When I look upon the various moral rules by which we live, none of us can count our lives golden.  We’ve been seduced by our ambitions and our fears.  We’ve adopted doctrines far removed from the masters we claim to admire.  We think we believe in the Golden Rule.  But our practices betray what we really do… a bewildering array of counterfeits.  All of us have, whether clergy, civic leader, manager, worker, or even homeless have betrayed ourselves and others.

What do I say for my generation and nation?  What do I say for my demographic of transpeople?  What do I say for myself?  What would it require to repent… religion?  Rites awaken, but they don’t change anyone just by doing rites.  Go to an assembly?  Assemblies don’t help if the practices of those assemblies enforce counterfeits of the highest.

What changes is individual determination to cultivate attributes of the highest we can reach, and engage in a quest to truly know what it means to love our neighbor, a state we haven’t realized, but which remains as much as years ago, a mere potential.  But we can explore.

We explore when we engage in acts of service simply to see what good might develop.  Most of the time recipients will not graciously accept it.  We might even bungle our acts and wind up doing more apparent or actual harm than good.  Like it or not, that’s the norm.  Service demands skill and that’s not developed overnight, especially in the arena of human relations.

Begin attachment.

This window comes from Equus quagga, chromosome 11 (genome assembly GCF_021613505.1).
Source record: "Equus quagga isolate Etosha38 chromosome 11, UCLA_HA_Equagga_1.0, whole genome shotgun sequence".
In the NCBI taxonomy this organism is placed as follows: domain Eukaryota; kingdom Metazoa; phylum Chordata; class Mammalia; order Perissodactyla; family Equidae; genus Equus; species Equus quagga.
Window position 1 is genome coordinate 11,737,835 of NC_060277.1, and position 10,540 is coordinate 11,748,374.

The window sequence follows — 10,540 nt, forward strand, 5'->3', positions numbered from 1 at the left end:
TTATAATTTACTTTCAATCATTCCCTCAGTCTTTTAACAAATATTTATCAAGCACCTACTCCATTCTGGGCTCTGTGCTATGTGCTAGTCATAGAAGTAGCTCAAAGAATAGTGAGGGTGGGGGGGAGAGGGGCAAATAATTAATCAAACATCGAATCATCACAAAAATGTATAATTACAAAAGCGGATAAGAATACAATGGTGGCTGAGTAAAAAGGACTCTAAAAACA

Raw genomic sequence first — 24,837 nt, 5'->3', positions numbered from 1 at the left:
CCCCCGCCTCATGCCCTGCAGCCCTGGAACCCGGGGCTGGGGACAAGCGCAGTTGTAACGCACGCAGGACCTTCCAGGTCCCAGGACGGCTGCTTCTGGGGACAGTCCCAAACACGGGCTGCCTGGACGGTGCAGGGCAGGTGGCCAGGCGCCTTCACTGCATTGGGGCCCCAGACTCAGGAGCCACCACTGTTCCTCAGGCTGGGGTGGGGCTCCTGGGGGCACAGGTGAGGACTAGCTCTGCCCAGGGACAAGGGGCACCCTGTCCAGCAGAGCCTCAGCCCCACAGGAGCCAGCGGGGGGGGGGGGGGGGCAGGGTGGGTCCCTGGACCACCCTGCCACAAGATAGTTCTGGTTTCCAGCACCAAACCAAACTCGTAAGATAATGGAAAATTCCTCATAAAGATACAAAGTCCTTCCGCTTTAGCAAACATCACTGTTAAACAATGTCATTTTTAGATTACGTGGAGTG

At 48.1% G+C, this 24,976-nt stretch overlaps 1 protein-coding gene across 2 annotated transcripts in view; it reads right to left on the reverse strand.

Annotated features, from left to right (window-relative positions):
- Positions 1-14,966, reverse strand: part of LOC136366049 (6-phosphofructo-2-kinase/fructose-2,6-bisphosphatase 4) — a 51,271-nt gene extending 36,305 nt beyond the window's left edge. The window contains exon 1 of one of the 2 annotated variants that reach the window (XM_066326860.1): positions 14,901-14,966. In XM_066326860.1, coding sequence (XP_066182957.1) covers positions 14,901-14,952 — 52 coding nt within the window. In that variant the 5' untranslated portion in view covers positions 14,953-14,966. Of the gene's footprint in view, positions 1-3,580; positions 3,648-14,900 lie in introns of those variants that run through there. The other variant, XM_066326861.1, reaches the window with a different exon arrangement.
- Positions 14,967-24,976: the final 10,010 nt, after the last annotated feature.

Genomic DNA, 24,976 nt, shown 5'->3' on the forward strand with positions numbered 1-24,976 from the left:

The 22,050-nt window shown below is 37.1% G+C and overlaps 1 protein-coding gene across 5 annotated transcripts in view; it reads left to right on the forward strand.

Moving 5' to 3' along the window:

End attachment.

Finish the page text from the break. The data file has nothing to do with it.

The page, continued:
But when engaged carefully and patiently over time, investing greater levels of care, eventually we find the care returned. It’s a principle, not only of sowing and reaping, but of patient investment.  Just like none can expect to get rich quick, none can expect to be quickly loved in abundance.

Those of us who transition often say that surgery isn’t the end of the process but the beginning of a journey of transformation.  It’s not enough to go through the physical or social transition.  Without that foundational moral change, we really haven’t been transformed at all.  But one thing spurs us on:  our commitment to change.  Because we face the hardships of physical and social transition, sooner or later we will be forced to face a moral transformation that made all that hardship worthwhile.



1.  Nicomachean Ethics (384-322 BCE) Hacket Publishing Company, Indianapolis, ISBN: 0-95145-66-9 (pbk) Book I, Ch 7, 8, 1098b25-1099a30

2.  Linder, Douglas O. LAPD (King Beating) Trial (1992) Web:  Famous Trials: http://www.famous-trials.com/lapd . Retrieved April 28, 2017,

3.  Friedersdorf, Conor. 14 Specific Allegations of NYPD Brutality During Occupy Wall Street (July 25, 2012) Web:  The Atlantic: https://www.theatlantic.com/politics/archive/2012/07/14-specific-allegations-of-nypd-brutality-during-occupy-wall-street/260295/ . Retrieved April 28, 2017.

4.  Witnessed by the writer.

5.  (n.a.) Friedrich Nietzsche: God is Dead (n.d.) Web: Philosophy Index: http://www.philosophy-index.com/nietzsche/god-is-dead/ . Retrieved April 28, 2017.

6.  Witnessed by the writer.

7.  Keyser_Sushi Biography for The Tin Man (Character) (n.d.) Web: IMDb:  http://www.imdb.com/character/ch0004331/bio . Retrieved April 28. 2017.

8.  Witnessed by the writer.

9.  Utilitarianism. Website: https://www.utilitarianism.com/bentham.htm . Retrieved April 28, 2017.

10. Metalic Alchemy. Website: https://www.kymiaarts.com/metallic.html . Retrieved April 28, 2017.